Growth in early life and the development of obesity by age 9 years: are there critical periods and a role for an early life stressor?

Giles, LC; Whitrow, MJ; Rumbold, AR; Davies, CE; de Stavola, B; Pitcher, JB; Davies, MJ; Moore, VM; (2013) Growth in early life and the development of obesity by age 9 years: are there critical periods and a role for an early life stressor? Int J Obes (Lond), 37 (4). pp. 513-9. ISSN 1476-5497 DOI:

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OBJECTIVE Rapid growth, possibly occurring in critical periods in early life, may be important for the development of obesity. It is unknown whether this is influenced by postnatal exposures such as age-relevant sources of stress. Frequent house moves may be one such stressor. We aimed to examine if there is a period of growth in early life critical for the development of child obesity by age 9 years and assess the role of house moves in modifying any relationships between early life growth and obesity at age 9 years. DESIGN Prospective Australian birth cohort study. SUBJECTS In all, 392 children with serial body size measurements from birth to age 9 years. METHODS Standardized body mass index (z-BMI) was available for six time points (spanning birth to 3½ years), and the total number of house moves between birth and 3½ years. The outcomes considered were z-BMI and % body fat (%BF) at age 9 years. Linear regression models were used to estimate the effects of serial measurements of z-BMI and number of house moves on the outcomes. RESULTS Life-course plots showed that z-BMI at 3½ years was a statistically significant predictor of z-BMI at 9 years (β=0.80; standard error (s.e.), 0.04), whereas z-BMI at 9 months (β=-1.13; s.e., 0.40) and 3½ years (β=4.82; s.e., 0.42) were significant predictors of %BF at age 9 years. There were statistically significant interactions between the number of house moves and change in z-BMI between 9 and 12 months, such that ≥ 3 house moves in early life amplified the detrimental effects of earlier rapid growth on both body size and composition at age 9 years. CONCLUSION In the absence of evidence for a single critical period, efforts to prevent overweight and obesity are required throughout childhood. In addition, modifiable postnatal stressors may exacerbate effects of early growth on obesity in later childhood.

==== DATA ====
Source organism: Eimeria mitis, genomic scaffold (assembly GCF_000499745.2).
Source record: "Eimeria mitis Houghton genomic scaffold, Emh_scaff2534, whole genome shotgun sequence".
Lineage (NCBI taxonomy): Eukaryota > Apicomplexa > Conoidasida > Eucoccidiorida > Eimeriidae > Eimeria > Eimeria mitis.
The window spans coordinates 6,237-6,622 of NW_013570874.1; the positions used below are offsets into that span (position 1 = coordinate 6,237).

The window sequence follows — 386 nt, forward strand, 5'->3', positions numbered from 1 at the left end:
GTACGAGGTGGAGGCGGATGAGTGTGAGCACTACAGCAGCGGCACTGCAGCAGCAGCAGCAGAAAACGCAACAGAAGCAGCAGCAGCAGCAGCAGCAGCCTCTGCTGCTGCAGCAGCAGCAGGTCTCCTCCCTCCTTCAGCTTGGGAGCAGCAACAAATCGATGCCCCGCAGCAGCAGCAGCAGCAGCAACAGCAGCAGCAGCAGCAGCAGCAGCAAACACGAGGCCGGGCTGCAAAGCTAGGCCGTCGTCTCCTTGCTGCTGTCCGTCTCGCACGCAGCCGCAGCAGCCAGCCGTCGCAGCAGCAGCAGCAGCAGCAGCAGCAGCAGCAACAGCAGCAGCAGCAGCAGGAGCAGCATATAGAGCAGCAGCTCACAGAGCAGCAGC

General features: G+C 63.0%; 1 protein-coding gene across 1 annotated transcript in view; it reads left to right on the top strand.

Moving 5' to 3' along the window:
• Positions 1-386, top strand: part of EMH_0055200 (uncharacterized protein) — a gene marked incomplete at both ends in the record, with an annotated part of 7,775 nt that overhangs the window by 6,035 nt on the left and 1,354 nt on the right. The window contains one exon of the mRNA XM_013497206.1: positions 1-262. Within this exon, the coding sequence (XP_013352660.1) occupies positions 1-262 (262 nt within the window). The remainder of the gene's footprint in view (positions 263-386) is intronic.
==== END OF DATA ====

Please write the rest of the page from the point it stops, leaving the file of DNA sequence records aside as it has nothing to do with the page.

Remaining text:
Item Type: Article
Faculty and Department: Faculty of Epidemiology and Population Health > Dept of Medical Statistics
Research Centre: Centre for Global Non-Communicable Diseases (NCDs)
PubMed ID: 23318715
Web of Science ID: 317410300007


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